Friday, Warren Buffet wrote an op-ed piece in the Wall Street Journal saying he was buying stocks for his personal portfolio. Some say this was a major reason why markets rose on Friday though they fell back to a modest loss by the end of the day.
Buffet made the point that stocks are now cheap and that he likes to buy when everyone else is fearful. The Wall Street Journal followed up with an article that looked at several measures that are commonly used to divine whether stocks are over-valued, fair-valued or under-valued. They provided the following graphic titled "The World is Cheap".
As can be seen in the three charts above, these indicators have fallen to levels not seen since the 1980's. In all three charts, the lower the reading, the more stocks can be considered to be under-valued. The article referenced at the bottom of this post provides a bit more detail on each chart.
And a few more charts won't hurt --
Well, there is plenty of evidence that stocks are getting cheap, depending where you look. Here are a few more charts, courtesy of InvestmentTools.com, that make the same point.
First up we have a sentiment indicator, Bullish and Bearish sentiment charts from the American Association of Individual Investors. According to many contrarians, when the AAII is most bearish, it generally corresponds to a bottom. Note that the bearish sentiment (in red) is reaching a 15-year maximum.
This next chart shows the price-to-book ratio for the Dow Jones Industrials. Where the first set of charts from the Wall Street Journal showed the same measure for world stocks, this chart makes the point that U.S. stocks are in exactly the same state: cheap.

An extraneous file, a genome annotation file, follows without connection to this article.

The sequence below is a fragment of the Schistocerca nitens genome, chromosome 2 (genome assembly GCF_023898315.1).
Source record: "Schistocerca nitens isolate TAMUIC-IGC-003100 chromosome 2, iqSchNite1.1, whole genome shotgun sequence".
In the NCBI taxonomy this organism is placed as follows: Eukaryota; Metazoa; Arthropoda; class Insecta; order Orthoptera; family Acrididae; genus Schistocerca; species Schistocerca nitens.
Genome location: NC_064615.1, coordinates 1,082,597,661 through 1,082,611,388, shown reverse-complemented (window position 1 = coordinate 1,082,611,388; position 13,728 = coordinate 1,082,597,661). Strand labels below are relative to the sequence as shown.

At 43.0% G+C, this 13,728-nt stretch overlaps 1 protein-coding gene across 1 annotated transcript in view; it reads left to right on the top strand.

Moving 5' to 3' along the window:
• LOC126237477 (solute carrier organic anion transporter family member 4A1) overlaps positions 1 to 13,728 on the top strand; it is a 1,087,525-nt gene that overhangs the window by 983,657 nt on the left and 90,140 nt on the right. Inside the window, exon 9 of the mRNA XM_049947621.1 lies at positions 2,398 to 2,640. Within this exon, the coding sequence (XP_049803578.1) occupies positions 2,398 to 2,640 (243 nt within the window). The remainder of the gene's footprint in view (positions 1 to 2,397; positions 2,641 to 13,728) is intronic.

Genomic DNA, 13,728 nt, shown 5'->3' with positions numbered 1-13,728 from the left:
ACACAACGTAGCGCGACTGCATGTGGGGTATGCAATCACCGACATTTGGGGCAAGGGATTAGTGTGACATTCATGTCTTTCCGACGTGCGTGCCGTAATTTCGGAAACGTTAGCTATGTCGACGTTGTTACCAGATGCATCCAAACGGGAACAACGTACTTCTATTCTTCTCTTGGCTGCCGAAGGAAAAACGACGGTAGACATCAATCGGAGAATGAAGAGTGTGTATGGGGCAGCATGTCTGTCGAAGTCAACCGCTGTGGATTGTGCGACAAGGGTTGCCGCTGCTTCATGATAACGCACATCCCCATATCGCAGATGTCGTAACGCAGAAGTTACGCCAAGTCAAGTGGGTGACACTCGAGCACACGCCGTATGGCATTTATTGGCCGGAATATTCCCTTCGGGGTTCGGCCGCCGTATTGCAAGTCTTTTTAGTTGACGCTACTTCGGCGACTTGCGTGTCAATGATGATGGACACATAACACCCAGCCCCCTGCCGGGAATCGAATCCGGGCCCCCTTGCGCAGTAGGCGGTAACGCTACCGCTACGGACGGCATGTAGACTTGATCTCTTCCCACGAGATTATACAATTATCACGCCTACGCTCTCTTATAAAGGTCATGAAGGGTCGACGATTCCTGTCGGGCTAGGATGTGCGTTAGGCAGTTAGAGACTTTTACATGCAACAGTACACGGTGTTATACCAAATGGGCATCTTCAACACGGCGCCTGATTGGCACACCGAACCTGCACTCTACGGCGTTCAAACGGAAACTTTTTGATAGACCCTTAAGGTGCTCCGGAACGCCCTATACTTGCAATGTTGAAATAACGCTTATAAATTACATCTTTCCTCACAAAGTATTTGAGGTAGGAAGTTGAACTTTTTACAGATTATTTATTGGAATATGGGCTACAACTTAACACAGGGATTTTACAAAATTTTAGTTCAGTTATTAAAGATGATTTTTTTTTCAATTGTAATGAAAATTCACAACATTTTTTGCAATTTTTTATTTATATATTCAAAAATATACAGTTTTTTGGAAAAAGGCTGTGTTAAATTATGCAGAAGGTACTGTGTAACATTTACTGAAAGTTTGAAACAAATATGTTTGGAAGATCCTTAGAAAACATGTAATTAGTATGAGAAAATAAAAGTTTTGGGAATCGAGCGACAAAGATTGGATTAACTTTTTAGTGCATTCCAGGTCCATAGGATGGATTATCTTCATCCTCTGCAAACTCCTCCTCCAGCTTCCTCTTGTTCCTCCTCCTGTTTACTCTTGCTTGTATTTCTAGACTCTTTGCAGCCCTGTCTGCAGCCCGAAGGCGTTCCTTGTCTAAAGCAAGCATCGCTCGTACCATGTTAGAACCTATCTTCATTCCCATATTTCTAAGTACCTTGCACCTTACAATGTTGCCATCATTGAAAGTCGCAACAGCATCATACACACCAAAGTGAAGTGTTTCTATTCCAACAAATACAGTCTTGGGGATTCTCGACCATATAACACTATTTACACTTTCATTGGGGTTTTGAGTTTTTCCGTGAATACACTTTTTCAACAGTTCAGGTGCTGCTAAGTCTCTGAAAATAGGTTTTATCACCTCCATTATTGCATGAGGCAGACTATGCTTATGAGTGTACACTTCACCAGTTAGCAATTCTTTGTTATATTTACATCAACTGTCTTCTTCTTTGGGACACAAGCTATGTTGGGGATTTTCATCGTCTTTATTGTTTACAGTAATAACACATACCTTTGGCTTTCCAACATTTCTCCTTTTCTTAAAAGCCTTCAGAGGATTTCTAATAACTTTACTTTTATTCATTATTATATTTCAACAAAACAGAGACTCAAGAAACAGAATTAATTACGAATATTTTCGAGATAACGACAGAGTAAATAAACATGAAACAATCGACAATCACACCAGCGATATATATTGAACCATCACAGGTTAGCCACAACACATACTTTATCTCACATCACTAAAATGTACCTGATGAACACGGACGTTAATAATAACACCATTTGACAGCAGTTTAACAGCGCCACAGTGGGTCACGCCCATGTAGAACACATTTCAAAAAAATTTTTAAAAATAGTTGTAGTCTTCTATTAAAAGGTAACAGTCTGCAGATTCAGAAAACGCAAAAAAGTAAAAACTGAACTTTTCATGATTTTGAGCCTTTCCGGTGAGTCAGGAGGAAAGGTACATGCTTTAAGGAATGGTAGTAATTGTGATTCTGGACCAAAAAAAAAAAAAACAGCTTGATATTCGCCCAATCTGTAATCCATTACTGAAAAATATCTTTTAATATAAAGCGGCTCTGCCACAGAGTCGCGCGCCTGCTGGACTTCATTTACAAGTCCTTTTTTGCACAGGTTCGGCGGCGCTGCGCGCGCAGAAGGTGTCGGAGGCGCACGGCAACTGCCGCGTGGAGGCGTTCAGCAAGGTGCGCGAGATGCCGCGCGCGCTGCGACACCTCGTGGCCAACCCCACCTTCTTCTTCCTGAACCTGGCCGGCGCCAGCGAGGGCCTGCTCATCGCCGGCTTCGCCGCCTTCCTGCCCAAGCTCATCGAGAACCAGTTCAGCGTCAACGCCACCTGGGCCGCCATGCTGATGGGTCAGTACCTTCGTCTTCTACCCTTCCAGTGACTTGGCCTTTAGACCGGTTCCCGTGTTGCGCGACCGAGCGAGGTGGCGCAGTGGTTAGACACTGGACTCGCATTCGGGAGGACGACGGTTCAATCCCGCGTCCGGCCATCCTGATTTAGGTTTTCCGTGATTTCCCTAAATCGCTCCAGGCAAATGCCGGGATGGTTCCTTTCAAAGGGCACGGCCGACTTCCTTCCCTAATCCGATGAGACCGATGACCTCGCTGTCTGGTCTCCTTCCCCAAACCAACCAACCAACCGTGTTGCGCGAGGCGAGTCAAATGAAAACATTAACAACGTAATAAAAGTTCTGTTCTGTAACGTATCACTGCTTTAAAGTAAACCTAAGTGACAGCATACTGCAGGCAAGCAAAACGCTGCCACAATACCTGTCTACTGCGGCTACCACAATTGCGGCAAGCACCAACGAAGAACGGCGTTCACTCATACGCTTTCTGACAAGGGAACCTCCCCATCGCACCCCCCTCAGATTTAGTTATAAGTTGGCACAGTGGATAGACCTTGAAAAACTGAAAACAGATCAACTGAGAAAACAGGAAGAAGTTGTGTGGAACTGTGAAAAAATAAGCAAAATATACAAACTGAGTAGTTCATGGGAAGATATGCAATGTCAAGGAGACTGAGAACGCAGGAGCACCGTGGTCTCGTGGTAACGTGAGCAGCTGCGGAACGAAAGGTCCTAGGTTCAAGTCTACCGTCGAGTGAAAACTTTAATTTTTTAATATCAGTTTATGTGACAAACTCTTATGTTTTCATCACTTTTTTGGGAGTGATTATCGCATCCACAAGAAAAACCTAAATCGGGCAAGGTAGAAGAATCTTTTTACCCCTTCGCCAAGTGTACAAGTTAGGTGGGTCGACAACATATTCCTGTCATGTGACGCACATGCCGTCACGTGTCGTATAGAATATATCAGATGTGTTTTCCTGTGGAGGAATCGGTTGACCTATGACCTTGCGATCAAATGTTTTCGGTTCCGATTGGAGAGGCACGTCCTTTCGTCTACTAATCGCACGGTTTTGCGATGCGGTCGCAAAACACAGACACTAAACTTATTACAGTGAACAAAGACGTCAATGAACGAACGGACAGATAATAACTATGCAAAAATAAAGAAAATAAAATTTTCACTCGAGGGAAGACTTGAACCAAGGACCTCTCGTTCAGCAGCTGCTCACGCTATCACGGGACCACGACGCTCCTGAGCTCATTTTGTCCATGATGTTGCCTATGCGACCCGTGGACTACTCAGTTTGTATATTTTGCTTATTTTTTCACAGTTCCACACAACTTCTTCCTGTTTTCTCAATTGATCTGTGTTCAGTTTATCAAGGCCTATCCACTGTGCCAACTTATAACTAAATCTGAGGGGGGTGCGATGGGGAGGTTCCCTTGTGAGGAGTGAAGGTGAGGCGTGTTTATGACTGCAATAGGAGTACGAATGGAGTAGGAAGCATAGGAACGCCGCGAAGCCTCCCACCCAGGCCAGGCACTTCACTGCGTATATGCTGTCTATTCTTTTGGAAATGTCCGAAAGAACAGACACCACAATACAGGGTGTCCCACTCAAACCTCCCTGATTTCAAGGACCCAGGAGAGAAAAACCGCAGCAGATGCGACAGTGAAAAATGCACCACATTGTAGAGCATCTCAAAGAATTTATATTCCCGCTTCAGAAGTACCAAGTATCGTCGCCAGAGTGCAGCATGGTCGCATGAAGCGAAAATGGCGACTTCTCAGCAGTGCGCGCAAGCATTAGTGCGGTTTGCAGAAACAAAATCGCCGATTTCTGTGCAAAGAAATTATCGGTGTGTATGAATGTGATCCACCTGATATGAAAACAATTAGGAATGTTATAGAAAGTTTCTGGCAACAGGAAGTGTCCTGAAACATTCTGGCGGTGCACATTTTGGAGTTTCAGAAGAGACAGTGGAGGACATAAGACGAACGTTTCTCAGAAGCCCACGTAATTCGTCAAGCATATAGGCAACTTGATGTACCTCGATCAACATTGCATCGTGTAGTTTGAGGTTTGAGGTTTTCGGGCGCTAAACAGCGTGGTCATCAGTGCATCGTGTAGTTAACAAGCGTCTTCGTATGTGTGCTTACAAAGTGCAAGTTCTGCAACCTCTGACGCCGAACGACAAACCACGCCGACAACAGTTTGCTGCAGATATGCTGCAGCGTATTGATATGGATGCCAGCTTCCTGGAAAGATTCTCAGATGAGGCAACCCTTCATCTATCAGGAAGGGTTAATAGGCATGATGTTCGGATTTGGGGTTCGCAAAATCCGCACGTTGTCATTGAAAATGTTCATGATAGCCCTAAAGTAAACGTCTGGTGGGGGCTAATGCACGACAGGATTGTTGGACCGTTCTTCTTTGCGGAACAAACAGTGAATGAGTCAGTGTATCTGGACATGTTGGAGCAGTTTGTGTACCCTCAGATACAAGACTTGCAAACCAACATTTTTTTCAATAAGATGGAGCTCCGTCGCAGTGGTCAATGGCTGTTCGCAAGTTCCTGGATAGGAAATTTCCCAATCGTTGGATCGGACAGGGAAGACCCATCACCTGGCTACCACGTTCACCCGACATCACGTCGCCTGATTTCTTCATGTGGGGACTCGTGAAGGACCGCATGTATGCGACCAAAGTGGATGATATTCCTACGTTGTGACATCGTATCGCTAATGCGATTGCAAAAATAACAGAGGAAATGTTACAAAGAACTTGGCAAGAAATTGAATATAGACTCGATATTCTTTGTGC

This last chart addresses a question that has been endlessly debated for the last year or two; ie, when will the housing market bottom? Here we see real estate prices adjusted by Consumer Price Index (CPI). This chart indicates that based on prices in general, housing has more or less returned to its long term trend line. The interpretation is that we are probably closer to the bottom in housing than we are to the top.
The set of charts reviewed here certainly give the impression that we are in the range where stocks are cheap and even real estate is getting back to somewhere around fair value. With stocks getting the thumbs up from an investor like Warren Buffet, it makes sense to consider strategies that allow us individual investors to follow in Buffet's footsteps.
The easiest approach is to begin investing in a couple of ETFs or mutual funds that provide exposure to a major market index like the S&P 500 or the Wilshire 5000. Easing into the investment by spreading one's buying out over several months or a year reduces the impact of not identifying the absolute bottom yet assures that an investor gets in somewhere around the bottom.
This, of course, assumes that the current financial crisis and worldwide recession won't spin out of control and cause stocks to lose another 30%. Warren Buffet seems to think things won't get too much worse. How about you?
Sources: Before You Rush Into Cash…
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